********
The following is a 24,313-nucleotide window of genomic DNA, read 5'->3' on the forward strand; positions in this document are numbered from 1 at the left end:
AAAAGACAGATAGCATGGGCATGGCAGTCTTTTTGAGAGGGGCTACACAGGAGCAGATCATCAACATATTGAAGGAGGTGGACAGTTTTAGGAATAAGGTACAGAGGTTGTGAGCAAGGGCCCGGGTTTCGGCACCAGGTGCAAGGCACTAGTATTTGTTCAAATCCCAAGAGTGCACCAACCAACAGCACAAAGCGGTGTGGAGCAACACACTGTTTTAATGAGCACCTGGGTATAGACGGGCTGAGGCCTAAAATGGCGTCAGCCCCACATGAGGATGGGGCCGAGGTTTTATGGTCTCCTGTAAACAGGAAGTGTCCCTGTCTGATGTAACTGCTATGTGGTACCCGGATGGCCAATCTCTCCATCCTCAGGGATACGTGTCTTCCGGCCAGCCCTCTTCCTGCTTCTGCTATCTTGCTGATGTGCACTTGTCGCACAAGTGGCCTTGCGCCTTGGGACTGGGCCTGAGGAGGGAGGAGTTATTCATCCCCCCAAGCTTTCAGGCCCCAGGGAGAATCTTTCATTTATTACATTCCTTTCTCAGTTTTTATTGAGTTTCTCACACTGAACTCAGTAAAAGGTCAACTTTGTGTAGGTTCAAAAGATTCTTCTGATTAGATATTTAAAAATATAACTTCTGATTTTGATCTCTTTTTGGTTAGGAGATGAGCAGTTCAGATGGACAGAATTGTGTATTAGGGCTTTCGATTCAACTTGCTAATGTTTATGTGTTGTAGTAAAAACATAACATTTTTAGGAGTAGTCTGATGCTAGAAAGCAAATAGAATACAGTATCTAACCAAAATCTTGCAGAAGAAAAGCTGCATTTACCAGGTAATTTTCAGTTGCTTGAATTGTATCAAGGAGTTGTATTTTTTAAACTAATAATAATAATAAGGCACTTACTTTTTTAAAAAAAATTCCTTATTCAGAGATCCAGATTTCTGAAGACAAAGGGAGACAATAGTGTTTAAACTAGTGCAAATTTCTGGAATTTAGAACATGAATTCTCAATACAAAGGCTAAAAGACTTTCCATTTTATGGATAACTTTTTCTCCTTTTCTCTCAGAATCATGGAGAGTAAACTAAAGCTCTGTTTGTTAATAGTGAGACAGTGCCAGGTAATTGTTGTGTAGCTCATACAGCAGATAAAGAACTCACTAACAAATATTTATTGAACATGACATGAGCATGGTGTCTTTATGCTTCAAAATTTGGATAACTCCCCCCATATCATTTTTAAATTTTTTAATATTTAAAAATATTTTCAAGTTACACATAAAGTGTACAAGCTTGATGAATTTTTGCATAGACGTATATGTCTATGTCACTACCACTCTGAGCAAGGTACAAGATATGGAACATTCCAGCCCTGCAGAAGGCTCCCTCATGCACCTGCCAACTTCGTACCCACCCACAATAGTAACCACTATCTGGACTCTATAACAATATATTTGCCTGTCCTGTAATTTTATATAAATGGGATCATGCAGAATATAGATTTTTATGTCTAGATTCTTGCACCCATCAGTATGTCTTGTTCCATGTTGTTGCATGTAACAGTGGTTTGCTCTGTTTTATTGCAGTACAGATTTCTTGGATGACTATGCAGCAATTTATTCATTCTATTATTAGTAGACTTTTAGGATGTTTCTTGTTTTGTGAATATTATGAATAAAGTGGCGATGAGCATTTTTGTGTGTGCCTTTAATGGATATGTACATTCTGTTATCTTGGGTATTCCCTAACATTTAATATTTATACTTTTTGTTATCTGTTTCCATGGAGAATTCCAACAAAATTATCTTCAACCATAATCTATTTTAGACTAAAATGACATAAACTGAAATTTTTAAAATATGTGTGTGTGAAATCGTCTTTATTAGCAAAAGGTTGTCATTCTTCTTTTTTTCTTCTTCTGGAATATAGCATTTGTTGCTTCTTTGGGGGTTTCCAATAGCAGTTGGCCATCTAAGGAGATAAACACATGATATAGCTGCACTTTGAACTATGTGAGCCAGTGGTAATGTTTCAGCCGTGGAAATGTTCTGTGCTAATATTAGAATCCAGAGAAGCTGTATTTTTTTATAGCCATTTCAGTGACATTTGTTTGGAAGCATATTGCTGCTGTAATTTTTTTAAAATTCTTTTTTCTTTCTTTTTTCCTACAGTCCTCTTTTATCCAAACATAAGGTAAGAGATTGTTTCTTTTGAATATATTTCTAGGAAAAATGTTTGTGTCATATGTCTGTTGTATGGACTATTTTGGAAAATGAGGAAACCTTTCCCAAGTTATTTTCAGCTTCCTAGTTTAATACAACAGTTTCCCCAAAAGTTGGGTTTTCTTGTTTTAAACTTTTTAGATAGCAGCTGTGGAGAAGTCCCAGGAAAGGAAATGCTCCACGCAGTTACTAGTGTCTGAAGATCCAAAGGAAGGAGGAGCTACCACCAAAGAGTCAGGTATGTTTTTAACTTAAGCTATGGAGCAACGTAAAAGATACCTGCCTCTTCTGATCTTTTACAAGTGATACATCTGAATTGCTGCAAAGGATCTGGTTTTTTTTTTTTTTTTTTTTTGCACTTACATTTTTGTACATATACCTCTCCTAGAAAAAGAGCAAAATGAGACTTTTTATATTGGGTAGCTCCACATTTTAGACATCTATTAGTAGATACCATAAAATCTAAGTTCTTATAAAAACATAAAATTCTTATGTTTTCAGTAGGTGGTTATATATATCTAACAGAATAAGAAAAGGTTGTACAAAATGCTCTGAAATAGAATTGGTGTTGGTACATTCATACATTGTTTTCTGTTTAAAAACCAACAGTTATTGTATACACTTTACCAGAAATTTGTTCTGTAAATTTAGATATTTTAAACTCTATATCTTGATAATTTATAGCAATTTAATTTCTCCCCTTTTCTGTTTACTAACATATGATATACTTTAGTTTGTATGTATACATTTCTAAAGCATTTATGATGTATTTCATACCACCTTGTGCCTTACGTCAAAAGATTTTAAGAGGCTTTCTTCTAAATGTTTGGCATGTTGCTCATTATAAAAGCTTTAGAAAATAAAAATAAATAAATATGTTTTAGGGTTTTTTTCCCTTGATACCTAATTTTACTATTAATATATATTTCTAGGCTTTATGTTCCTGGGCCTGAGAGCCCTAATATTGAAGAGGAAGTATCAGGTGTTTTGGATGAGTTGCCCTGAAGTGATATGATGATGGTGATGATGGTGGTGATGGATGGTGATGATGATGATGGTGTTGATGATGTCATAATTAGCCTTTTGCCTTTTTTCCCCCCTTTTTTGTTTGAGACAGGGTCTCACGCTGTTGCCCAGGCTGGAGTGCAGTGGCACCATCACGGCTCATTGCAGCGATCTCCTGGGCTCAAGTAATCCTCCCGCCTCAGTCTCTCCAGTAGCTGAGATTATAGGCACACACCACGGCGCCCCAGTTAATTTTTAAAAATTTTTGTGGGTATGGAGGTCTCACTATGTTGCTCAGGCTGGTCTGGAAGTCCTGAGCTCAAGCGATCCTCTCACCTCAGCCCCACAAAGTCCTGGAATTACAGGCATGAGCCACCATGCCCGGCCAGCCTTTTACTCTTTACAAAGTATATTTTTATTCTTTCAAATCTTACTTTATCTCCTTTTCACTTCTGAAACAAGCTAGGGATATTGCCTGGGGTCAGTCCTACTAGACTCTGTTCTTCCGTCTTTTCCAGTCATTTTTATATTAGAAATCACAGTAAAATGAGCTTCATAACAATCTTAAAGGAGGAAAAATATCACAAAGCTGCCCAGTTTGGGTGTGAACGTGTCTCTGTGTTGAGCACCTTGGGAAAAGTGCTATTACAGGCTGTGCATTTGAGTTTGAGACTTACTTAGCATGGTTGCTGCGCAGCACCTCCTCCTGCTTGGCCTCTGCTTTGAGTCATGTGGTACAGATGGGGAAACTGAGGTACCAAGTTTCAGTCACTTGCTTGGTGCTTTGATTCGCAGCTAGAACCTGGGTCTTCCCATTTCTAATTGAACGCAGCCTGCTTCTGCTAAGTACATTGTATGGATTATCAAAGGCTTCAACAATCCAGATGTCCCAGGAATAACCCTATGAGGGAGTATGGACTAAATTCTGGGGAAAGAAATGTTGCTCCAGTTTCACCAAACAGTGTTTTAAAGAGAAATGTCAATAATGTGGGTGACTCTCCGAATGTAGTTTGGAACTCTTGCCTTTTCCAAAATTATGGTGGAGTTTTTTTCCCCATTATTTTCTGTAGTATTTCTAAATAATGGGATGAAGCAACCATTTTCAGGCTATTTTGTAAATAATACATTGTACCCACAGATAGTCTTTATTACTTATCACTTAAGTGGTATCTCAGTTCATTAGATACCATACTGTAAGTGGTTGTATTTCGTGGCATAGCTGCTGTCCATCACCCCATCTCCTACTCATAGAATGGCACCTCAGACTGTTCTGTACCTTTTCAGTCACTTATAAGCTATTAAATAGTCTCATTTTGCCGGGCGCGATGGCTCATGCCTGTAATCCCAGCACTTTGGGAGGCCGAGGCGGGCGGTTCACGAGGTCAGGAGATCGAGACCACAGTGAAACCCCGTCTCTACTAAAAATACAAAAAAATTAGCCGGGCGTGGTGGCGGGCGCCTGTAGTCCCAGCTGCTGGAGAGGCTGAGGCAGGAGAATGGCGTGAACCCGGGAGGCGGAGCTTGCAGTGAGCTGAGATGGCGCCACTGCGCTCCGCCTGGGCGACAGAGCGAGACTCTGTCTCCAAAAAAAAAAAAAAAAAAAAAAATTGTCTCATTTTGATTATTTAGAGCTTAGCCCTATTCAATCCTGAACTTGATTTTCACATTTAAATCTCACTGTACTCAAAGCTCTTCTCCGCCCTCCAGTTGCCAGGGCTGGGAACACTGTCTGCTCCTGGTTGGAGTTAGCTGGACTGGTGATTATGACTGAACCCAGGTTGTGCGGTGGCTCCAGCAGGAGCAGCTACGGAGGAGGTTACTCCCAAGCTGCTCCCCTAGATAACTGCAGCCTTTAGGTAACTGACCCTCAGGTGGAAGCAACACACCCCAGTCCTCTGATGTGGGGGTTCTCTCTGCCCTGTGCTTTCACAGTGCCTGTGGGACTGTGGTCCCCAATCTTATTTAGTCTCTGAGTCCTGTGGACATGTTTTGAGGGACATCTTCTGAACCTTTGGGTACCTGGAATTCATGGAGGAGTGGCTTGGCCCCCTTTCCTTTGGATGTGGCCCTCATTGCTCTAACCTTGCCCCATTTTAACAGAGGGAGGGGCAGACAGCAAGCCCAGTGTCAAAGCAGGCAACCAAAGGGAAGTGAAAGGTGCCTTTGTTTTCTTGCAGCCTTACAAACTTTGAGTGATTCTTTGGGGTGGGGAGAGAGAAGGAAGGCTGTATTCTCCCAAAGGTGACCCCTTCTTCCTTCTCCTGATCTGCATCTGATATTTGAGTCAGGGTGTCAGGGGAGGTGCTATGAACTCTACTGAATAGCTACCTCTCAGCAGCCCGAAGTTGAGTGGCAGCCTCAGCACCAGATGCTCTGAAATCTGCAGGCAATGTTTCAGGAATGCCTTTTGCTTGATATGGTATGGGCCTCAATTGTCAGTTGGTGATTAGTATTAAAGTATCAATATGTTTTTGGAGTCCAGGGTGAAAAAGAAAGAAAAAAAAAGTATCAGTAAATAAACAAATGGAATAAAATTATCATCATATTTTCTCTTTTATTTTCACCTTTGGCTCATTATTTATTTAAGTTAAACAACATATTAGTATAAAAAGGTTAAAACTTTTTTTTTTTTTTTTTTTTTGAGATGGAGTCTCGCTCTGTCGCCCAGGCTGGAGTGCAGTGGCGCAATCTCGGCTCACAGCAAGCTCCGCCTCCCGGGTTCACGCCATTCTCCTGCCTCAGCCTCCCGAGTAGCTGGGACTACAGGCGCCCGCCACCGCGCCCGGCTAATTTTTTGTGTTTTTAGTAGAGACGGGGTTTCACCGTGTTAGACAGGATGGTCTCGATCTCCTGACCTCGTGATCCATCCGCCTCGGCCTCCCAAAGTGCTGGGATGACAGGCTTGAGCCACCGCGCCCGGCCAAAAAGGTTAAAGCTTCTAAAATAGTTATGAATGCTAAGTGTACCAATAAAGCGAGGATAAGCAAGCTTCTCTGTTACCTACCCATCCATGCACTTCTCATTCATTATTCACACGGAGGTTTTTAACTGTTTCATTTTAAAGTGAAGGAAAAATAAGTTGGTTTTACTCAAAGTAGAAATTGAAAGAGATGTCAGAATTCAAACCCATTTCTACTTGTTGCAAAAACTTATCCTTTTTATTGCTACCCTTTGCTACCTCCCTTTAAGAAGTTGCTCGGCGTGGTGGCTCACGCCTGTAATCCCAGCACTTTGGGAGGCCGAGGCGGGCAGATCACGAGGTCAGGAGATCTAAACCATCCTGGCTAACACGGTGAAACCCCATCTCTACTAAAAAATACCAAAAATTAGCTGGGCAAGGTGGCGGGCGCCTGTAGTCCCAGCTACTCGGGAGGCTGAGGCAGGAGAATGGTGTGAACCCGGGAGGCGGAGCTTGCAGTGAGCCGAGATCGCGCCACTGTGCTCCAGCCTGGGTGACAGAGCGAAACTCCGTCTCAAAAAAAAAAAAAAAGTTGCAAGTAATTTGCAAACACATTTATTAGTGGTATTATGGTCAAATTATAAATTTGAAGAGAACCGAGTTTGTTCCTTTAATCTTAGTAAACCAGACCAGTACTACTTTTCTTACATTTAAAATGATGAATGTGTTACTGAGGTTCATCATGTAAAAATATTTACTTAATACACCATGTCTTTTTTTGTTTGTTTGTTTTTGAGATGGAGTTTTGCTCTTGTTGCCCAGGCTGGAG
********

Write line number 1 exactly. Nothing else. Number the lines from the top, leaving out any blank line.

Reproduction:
The following is a 24,313-nucleotide window of genomic DNA, read 5'->3' on the forward strand; positions in this document are numbered from 1 at the left end: